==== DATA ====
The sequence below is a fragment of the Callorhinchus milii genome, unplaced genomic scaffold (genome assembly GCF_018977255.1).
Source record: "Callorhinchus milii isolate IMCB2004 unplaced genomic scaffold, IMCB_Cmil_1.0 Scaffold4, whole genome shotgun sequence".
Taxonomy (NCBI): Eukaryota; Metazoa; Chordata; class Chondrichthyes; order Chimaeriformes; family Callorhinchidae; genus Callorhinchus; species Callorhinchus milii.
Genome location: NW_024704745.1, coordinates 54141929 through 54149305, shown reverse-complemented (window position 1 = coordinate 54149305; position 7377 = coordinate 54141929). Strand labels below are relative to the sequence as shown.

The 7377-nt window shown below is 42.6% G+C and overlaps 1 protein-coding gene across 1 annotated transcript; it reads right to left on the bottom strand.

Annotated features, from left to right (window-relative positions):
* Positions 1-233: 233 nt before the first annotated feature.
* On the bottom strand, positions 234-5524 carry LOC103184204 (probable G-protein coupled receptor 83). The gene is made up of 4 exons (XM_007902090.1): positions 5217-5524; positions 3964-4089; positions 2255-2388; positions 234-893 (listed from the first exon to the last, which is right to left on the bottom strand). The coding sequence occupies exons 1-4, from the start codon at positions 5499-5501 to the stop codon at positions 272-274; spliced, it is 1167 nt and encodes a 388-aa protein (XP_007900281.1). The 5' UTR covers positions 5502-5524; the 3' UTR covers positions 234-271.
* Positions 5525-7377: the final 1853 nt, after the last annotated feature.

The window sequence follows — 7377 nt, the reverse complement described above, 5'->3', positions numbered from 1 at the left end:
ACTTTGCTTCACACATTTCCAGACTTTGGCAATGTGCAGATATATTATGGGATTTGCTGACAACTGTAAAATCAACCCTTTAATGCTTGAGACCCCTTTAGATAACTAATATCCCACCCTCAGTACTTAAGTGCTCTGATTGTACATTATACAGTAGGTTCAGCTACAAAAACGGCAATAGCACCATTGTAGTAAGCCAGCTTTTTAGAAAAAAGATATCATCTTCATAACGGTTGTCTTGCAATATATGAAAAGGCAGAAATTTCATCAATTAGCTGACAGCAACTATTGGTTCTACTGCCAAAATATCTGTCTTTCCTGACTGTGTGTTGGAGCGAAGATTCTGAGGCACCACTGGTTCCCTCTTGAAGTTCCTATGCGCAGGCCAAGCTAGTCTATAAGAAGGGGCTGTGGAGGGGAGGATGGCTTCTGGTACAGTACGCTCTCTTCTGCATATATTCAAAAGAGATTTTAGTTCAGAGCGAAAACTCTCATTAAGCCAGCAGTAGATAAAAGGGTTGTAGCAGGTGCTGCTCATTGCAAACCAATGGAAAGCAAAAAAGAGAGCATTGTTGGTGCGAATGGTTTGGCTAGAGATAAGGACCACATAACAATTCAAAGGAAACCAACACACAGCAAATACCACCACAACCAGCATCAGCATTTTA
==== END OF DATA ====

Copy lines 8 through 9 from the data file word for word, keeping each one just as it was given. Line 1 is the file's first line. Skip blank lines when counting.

* On the bottom strand, positions 234-5524 carry LOC103184204 (probable G-protein coupled receptor 83). The gene is made up of 4 exons (XM_007902090.1): positions 5217-5524; positions 3964-4089; positions 2255-2388; positions 234-893 (listed from the first exon to the last, which is right to left on the bottom strand). The coding sequence occupies exons 1-4, from the start codon at positions 5499-5501 to the stop codon at positions 272-274; spliced, it is 1167 nt and encodes a 388-aa protein (XP_007900281.1). The 5' UTR covers positions 5502-5524; the 3' UTR covers positions 234-271.
* Positions 5525-7377: the final 1853 nt, after the last annotated feature.